|Lady Ranu was ten when her little brother was born. Her father took her to the hospital chamber in which her mother was breastfeeding the baby. After she was done feeding, she turned to Ranu and said, “Come here, dear. Have a look at your little brother.” And she kissed the baby’s head.
Lady Ranu was looking outside the hospital window, loathing every breath she took in the medicine-stained air of the hospital. Slowly, she walked to the bed. One brief glance at the baby and Lady Ranu knew she was not going to like this nuisance that entered her life. Her mother, recently out of labor pain and full of milky love for the newly-born, did not see the hatred frothing in the ten-year-old’s eyes.
When the boy was two years old he chewed off Lady Ranu’s drawing pencils. He decided the colors looked better on the walls than his older sister’s drawing book. In anger, Lady Ranu threw away all her paintings out of the window of the two-story house. It took her father, the barrister Indraneil Roychowdhury, three nights and a new set of pastels, easel and canvas to get her back to painting again.
When Lady Ranu had lived eight more grueling years of her life in that old Calcutta house and had reached no ounce of conciliation with her brother, she packed her finest dresses and fat books and sat on a plane to London. People said she went to study law like her father.
Whether the girl went willingly I can not tell. But her sudden departure did break a few wooing male hearts, a handful of whom were later to inherit their father’s millions in money and property and marry beautiful women who would cook food in the kitchen and never come to the drawing room when their husband’s friends were present.
When Barrister Indraneil Roychowdury died, no one saw his daughter at his funeral. It was heard she sent a telegram from the United States of America which said she was too hurt and broken to return home after all these years only to have a look at her dead father’s body. The neighbors smiled a sad, knowing smile and sympathized with Mrs. Rowchowdhury when she informed about Lady Ranu’s telegram. As soon as they had left the Rowchowdhury residence, they said to each other, “So, now it’s proven she has married a foreigner and Mr. Roychowdhury banned her from the house. That is why I say, never send you daughter to a foreign place. God knows what might happen in those places. But no, they had to get their daughter educated! Now seethe result!”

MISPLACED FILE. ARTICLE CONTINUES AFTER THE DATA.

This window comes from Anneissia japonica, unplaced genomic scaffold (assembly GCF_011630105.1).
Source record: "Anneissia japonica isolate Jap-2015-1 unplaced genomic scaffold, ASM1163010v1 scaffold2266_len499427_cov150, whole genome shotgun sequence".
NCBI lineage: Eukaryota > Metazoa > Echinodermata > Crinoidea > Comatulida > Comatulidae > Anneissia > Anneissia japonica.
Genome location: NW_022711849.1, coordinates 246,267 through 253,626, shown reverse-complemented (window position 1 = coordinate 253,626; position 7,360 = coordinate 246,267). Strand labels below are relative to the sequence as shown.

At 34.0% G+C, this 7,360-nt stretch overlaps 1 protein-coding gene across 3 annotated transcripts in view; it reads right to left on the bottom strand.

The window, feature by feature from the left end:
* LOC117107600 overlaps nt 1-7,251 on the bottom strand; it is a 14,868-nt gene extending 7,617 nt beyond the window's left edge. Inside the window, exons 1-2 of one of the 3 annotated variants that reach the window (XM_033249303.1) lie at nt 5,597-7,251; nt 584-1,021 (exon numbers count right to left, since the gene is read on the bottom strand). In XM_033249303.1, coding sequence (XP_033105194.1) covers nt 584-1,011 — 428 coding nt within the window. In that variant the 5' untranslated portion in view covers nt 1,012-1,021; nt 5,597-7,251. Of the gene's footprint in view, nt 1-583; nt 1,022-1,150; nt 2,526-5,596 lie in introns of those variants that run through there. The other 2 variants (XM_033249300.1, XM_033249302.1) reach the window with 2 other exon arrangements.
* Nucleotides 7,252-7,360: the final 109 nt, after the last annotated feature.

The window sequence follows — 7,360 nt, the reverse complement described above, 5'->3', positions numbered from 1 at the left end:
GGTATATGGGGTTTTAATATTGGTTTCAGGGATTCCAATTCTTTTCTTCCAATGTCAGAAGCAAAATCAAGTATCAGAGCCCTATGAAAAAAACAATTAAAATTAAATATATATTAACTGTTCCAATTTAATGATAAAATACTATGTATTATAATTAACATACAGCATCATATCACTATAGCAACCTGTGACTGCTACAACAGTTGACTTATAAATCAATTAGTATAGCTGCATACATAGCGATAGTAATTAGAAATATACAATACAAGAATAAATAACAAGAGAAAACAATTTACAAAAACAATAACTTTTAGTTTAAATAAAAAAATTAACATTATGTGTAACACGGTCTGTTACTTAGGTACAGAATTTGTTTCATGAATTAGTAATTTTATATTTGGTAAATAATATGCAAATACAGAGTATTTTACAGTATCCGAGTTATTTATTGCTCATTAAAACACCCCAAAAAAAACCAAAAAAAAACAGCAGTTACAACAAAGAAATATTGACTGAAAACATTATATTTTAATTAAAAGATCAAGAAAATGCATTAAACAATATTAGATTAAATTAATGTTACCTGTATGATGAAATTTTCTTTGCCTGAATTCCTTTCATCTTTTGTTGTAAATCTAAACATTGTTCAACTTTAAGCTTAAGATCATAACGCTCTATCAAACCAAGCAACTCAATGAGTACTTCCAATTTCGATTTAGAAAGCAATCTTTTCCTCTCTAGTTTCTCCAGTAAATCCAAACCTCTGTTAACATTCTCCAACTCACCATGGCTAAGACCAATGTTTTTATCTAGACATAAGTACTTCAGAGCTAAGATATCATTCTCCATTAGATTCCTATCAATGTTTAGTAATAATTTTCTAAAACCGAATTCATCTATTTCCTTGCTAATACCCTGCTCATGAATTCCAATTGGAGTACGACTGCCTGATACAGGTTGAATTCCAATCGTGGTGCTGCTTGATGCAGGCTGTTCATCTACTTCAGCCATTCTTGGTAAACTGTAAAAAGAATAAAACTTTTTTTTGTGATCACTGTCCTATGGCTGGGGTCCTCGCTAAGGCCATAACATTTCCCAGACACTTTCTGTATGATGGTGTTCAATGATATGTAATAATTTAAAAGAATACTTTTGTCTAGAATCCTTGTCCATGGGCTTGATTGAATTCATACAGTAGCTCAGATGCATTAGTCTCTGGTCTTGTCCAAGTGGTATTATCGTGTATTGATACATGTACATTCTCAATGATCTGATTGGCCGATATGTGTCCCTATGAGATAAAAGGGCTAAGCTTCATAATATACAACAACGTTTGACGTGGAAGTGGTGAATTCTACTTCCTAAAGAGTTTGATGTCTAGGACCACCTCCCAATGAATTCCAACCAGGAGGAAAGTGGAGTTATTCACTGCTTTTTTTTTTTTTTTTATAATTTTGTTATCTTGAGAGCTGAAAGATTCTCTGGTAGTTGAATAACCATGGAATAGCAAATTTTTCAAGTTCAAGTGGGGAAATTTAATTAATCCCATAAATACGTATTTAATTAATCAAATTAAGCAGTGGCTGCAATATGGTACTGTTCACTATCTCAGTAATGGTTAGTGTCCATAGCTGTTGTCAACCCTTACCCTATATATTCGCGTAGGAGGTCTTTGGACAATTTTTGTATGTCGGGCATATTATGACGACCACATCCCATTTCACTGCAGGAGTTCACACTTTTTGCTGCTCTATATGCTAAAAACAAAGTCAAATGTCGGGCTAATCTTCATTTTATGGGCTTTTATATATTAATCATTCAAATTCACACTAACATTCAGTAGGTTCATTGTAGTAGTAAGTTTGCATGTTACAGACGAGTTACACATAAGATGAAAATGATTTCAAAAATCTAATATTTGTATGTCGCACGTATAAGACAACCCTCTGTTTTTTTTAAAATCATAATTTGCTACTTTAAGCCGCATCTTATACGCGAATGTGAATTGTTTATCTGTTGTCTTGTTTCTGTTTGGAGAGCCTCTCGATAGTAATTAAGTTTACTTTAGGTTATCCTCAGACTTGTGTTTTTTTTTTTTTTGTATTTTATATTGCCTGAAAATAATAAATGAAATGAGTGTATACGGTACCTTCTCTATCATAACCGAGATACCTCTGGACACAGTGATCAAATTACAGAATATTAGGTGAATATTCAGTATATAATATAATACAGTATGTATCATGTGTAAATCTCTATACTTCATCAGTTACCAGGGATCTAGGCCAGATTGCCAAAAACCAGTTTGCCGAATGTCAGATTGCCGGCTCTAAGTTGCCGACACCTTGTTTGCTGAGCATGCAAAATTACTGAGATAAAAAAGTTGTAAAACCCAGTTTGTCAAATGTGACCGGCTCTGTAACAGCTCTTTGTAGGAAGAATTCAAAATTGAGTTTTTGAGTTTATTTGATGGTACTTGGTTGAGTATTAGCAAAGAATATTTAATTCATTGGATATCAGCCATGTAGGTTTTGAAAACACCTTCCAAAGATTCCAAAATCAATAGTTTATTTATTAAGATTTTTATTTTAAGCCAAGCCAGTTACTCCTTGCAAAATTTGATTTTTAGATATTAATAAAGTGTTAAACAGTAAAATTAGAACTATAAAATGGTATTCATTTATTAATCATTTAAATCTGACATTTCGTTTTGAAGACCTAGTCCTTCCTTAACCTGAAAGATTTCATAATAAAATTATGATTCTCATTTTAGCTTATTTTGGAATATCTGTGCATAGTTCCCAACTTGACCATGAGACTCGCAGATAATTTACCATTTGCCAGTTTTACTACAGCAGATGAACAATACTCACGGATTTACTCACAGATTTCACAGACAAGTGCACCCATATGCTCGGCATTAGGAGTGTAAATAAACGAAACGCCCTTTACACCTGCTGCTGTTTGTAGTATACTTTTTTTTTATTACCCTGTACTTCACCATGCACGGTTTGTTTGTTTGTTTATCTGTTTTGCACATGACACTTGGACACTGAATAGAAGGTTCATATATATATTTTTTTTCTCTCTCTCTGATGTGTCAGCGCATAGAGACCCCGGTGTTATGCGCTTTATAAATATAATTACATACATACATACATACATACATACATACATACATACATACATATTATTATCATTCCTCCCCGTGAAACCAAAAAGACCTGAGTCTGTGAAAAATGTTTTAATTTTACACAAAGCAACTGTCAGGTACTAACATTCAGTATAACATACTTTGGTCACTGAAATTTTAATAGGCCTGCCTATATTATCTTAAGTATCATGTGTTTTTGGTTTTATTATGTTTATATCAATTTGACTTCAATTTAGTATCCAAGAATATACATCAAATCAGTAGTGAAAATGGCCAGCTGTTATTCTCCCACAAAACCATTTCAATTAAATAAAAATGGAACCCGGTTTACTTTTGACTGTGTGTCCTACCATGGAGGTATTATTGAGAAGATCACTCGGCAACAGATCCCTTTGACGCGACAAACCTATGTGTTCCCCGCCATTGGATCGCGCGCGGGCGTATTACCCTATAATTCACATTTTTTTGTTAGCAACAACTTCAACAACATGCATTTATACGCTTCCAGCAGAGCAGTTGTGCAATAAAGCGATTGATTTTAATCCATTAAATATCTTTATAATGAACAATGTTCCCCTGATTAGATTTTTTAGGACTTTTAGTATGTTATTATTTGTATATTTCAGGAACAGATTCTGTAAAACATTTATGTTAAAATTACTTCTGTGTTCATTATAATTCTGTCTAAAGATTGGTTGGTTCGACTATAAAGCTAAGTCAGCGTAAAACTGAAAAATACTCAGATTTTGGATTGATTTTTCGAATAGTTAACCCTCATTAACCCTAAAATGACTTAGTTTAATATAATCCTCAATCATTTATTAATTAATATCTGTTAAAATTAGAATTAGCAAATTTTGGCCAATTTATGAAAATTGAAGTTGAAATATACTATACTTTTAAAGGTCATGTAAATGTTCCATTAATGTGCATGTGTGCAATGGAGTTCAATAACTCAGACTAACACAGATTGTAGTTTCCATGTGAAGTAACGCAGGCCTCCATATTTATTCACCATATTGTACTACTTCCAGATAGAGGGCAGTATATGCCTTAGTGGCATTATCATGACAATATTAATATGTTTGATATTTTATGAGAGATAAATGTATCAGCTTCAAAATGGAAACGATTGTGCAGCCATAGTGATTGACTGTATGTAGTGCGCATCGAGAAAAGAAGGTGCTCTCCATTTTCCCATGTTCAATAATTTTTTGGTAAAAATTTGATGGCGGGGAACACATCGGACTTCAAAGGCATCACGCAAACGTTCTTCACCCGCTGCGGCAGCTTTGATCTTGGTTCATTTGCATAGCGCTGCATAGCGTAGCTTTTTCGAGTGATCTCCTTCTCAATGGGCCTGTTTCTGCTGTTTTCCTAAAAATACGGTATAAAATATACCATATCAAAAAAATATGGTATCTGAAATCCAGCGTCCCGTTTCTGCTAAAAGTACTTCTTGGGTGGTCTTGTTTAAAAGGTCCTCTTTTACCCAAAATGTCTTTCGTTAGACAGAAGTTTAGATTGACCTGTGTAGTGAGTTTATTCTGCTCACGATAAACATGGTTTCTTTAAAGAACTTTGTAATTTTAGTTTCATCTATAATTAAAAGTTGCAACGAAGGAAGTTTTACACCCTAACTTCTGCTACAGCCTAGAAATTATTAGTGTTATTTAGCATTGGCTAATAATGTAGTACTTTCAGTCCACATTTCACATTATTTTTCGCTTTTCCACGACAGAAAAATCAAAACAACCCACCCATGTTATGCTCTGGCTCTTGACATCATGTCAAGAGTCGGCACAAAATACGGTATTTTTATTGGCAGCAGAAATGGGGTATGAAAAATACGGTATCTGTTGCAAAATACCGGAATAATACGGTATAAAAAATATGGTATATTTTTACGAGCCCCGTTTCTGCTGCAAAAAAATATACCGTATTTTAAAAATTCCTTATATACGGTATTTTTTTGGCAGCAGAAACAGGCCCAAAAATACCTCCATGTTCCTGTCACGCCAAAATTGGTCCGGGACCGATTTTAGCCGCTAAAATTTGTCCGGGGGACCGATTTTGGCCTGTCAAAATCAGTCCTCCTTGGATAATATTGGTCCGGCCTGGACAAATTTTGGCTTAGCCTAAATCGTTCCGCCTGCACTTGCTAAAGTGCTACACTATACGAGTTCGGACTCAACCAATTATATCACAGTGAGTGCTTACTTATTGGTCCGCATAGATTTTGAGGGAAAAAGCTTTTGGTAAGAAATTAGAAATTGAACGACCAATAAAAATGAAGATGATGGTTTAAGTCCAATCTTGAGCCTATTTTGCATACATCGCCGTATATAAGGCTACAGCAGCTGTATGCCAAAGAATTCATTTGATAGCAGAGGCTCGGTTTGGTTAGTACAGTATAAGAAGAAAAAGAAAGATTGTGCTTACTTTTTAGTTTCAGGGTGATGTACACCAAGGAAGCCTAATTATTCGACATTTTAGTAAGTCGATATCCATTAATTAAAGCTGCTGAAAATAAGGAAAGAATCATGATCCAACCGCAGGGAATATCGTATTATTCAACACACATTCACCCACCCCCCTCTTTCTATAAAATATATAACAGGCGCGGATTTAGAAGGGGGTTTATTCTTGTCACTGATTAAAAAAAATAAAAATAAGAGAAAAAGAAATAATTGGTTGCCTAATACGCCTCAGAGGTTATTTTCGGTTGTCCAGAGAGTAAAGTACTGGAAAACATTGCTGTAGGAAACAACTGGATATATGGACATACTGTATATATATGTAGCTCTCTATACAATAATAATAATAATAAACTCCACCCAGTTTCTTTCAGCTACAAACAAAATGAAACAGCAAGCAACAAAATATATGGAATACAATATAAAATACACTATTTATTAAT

Mrs. Rowchowdhury died a year later. Putting an end to all existing gossips, Lady Ranu returned as Mrs. Anjan Chatterjee, mother of six-year old Anurup Chatterjee. She was thirty-four.
The brother and sister hugged each other after sixteen long years. Or maybe more, for before that they had perhaps never hugged each other. Her brother had passed his bachelors in technology from IIT, Kharagpur and was working in Jamshedpur.
Lady Ranu and her husband said to Abhirup Roychowdhury, “Brother, come and live with us in the States. Now that both mom and dad are dead, what’s the use of staying here? We do not have any close relatives around. Job opportunities are far better in the States than here. It’s best you go with us.”
Her brother smiled a bleak smile. He hugged his American English-speaking nephew and said, “Didi. I am better off here. I don’t feel like going away. In fact I am trying to get posted here in Kolkata so that I can commute from this house.”
Lady Ranu sighed. Anjan Chatterjee put his hand around Abhirup Roychowdhury’s shoulder. The Chatterjee family boarded the next Air India flight to USA.
The next ten years passed via emails. Times had changed. Computer ceased to be luxury items. It had become a necessity. Lady Ranu got acquainted with her sister-in-law through emails and email attachments.
Sulata, Abhirup’s wife, gave birth to daughter. Abhirup wrote to Lady Ranu, “Didi, she looks just like you. You eyes, your complexion. Even the lips!”
Lady Ranu smiled as she typed in her reply. Her own son was away somewhere in Australia. Where precisely, she did not know. At first he emailed regularly. As days passed Abhirup’s emails would be more frequent than Anurup’s. Lady Ranu suppressed a sigh. She and her husband sipped black coffee from big bone-china mugs.